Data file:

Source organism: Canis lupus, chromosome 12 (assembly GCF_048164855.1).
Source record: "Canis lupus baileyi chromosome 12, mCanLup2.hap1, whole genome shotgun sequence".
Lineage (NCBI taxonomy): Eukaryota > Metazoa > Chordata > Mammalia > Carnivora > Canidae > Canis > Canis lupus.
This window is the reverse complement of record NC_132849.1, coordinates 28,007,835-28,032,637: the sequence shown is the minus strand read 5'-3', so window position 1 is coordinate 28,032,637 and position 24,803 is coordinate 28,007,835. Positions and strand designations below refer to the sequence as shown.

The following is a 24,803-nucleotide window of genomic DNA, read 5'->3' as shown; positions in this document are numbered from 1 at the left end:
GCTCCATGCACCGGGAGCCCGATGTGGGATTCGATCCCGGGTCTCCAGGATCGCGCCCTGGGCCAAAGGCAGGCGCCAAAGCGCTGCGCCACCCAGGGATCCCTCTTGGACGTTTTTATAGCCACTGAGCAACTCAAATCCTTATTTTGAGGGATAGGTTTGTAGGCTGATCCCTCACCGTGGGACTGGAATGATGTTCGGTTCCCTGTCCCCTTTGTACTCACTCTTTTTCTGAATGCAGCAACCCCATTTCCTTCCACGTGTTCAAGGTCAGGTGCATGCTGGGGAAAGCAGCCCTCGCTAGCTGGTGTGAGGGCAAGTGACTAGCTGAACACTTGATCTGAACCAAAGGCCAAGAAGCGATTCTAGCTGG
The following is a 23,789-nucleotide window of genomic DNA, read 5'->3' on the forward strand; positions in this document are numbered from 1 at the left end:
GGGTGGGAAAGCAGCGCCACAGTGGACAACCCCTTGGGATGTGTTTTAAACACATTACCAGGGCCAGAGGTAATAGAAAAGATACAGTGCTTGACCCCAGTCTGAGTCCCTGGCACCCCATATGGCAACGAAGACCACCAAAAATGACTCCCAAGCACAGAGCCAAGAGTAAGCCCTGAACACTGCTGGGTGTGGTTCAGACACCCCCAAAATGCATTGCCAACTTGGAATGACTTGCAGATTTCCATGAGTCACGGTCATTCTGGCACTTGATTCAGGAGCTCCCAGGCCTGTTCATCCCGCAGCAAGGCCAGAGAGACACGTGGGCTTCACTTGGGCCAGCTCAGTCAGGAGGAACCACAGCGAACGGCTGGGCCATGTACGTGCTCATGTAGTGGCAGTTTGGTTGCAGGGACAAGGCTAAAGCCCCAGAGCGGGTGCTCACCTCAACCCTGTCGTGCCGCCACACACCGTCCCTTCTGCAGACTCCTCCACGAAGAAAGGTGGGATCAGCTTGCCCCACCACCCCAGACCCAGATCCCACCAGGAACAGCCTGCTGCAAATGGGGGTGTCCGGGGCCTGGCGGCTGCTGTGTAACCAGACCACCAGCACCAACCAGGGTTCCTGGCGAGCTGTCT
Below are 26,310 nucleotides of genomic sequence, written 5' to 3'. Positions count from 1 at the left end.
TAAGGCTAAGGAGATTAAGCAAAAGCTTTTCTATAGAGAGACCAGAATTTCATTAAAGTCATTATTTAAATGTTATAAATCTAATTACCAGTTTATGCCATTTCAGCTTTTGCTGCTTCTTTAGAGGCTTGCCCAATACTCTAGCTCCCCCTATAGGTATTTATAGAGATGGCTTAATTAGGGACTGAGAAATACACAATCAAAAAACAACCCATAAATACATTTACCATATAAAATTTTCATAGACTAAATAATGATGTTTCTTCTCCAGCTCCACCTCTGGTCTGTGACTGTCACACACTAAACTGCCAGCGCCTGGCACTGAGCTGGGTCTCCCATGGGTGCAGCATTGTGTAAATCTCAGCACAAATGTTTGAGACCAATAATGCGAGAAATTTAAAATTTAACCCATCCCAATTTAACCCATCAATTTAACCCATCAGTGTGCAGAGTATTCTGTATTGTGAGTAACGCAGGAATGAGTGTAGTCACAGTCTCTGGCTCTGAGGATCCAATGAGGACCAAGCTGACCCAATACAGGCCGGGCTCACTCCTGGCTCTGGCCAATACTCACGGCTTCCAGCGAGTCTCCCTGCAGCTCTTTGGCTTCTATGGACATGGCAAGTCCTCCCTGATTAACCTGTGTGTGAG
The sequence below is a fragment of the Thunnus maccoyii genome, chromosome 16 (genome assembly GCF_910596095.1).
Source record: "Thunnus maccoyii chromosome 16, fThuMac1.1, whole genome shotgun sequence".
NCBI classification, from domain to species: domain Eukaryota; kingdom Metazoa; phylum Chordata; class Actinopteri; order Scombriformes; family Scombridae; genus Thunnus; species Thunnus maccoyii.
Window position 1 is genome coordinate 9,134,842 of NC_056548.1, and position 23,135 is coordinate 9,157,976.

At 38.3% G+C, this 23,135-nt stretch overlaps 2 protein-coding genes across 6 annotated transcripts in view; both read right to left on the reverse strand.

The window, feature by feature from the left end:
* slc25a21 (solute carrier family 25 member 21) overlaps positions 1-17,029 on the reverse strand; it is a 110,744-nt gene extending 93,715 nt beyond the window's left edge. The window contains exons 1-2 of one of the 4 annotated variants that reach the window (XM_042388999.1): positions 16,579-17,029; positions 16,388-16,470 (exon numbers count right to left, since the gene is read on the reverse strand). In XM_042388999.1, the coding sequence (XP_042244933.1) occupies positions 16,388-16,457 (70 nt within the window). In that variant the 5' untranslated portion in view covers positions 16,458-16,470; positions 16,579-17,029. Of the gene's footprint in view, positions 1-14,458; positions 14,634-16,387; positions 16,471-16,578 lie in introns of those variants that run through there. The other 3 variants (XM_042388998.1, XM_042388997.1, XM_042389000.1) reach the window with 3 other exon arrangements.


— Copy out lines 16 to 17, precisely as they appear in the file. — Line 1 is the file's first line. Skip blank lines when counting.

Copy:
The window, feature by feature from the left end:
* slc25a21 (solute carrier family 25 member 21) overlaps positions 1-17,029 on the reverse strand; it is a 110,744-nt gene extending 93,715 nt beyond the window's left edge. The window contains exons 1-2 of one of the 4 annotated variants that reach the window (XM_042388999.1): positions 16,579-17,029; positions 16,388-16,470 (exon numbers count right to left, since the gene is read on the reverse strand). In XM_042388999.1, the coding sequence (XP_042244933.1) occupies positions 16,388-16,457 (70 nt within the window). In that variant the 5' untranslated portion in view covers positions 16,458-16,470; positions 16,579-17,029. Of the gene's footprint in view, positions 1-14,458; positions 14,634-16,387; positions 16,471-16,578 lie in introns of those variants that run through there. The other 3 variants (XM_042388998.1, XM_042388997.1, XM_042389000.1) reach the window with 3 other exon arrangements.